Apple still silent as more scams are found on App Store
The App Store may have an increasing scam problem thanks to shady developers, but so far Apple has yet to provide any official response on the issue. First reported on by The Next Web Sunday, several developers appear to be using methods to hack into user accounts and make more purchases of a particular developer's apps.
Developer Thuat Nguyen appears to be one of the first widespread examples of this. His apps in the books category at one point made up 40 of the top 50 applications, and users have reported in his comments that purchases of as much as $600 were made on their iTunes accounts without authorization, typically to his other apps.
Attempting to find any information on the developer is fruitless: his home page is nothing but a parked domain, and web searches on his name provide little if any further information. Apple has quickly moved to remove Mr. Nguyen's apps and they were unavailable for download when checked by Betanews on Monday.
Apple enthusiast sites have quickly jumped on the reporting by The Next Web and others, attempting to play down the situation. MacRumors called the issue "greatly exaggerated," pointing out at most that only hundreds of accounts were hacked out of over 100 million.
While that assessment of the situation may be indeed accurate, what is more troubling is that Nguyen's apps are not the only ones who may have found ways to scam unsuspecting iTunes users.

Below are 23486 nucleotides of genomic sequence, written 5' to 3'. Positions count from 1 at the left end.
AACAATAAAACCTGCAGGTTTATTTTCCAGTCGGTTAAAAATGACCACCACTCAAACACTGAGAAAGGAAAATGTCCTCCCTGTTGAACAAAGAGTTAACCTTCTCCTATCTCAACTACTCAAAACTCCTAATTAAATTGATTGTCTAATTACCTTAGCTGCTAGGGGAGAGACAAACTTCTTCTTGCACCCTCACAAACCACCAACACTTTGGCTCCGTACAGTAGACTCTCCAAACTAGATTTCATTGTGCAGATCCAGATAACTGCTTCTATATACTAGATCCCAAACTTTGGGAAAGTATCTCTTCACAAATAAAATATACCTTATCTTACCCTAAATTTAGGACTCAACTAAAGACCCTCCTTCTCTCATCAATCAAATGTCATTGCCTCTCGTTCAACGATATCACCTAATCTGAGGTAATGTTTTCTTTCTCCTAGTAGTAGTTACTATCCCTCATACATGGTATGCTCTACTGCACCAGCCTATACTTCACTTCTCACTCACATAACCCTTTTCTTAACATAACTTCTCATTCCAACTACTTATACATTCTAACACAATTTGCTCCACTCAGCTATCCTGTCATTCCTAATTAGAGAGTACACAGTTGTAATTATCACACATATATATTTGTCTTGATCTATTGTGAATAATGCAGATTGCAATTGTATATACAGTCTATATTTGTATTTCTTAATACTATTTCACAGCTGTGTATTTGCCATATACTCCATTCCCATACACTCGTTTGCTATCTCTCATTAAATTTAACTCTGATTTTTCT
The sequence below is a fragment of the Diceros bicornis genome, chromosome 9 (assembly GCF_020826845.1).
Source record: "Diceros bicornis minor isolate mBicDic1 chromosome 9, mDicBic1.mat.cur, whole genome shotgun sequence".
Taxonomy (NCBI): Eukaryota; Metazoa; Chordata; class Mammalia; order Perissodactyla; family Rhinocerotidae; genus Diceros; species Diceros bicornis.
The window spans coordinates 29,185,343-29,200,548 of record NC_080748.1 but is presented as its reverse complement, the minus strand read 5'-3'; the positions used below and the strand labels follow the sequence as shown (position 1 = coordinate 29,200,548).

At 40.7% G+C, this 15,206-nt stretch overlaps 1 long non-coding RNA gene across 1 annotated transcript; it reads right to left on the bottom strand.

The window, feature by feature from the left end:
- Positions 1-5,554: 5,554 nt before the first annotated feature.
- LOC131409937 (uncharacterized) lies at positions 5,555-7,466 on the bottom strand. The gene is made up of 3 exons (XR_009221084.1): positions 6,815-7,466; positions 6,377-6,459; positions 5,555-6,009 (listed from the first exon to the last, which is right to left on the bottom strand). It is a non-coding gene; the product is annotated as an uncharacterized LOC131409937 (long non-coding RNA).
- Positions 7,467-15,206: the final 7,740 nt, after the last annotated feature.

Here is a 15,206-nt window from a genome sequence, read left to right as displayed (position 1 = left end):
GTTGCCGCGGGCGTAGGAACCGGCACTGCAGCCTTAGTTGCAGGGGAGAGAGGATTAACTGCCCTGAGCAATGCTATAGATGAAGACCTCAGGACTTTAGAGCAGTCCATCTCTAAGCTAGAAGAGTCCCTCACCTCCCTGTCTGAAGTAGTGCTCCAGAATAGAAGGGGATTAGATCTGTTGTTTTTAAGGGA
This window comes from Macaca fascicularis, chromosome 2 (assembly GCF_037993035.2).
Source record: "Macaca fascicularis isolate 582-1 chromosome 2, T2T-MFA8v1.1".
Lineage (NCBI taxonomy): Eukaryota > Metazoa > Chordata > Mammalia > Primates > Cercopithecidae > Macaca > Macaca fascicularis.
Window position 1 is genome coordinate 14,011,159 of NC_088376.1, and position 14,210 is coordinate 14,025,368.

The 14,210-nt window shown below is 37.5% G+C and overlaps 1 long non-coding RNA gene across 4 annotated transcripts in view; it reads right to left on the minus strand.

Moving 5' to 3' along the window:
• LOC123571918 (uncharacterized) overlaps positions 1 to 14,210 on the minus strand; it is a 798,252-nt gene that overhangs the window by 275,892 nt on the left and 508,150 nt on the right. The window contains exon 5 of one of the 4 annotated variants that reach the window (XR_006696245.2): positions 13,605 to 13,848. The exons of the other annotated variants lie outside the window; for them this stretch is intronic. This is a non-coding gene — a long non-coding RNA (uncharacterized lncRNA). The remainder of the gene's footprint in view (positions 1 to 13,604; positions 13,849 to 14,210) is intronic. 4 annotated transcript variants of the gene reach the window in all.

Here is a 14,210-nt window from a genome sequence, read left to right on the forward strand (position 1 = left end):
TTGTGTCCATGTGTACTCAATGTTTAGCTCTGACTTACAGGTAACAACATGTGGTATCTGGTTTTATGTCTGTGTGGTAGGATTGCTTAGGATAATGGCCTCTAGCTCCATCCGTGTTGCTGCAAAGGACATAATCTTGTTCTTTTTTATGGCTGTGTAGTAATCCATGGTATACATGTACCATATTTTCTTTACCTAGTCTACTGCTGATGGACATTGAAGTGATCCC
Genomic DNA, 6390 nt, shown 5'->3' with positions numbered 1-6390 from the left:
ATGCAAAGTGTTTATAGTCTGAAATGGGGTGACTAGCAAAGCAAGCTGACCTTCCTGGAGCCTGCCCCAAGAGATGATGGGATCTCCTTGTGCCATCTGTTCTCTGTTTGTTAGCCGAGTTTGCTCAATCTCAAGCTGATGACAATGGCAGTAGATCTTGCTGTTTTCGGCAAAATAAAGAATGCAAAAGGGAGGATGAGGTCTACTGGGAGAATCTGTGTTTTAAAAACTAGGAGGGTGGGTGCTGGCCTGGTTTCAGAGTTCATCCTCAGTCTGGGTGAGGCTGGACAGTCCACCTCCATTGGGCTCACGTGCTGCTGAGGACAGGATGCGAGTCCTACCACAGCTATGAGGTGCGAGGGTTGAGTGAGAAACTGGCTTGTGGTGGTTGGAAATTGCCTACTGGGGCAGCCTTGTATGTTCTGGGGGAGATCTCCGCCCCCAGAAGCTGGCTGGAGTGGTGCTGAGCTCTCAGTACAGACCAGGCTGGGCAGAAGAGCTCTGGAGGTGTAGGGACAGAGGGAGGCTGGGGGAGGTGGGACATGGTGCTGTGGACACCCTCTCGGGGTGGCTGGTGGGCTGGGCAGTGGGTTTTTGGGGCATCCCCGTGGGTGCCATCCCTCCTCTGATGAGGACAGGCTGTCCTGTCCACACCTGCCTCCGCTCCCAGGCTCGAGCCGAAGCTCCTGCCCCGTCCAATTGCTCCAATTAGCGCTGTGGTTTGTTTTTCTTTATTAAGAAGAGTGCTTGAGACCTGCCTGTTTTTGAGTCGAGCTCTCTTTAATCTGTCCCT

At least two other possible scam developers may be using similar practices. Charismaist has three apps available for download. One, an apparent sonic mosquito repellent has apparently scammed users out of as much as $100, even though it is marked as free.
Storm 8 is another example. A purveyor of games, the issue here is apparently the in-game point purchases. They can cost as much as $150, and one user reported up to $1,400 in charges alone due to one of their games. In this developer's defense, it doesn't appear at this time that the purchases are made without user consent, however.
Further investigation into the seedier developers on the App Store is ongoing by The Next Web and several other publications, so further issues are sure to appear. In any case, the first example of Mr. Nguyen's apps still appear to be the most troubling, since it does seem that purchases are happening without consent.
In all likelihood, this would indicate a possible flaw in Apple's App Store and/or in-app purchasing system, allowing for this activity to occur. That seems to be more likely then the accounts being hacked themselves, which would require the app to phish the iTunes password.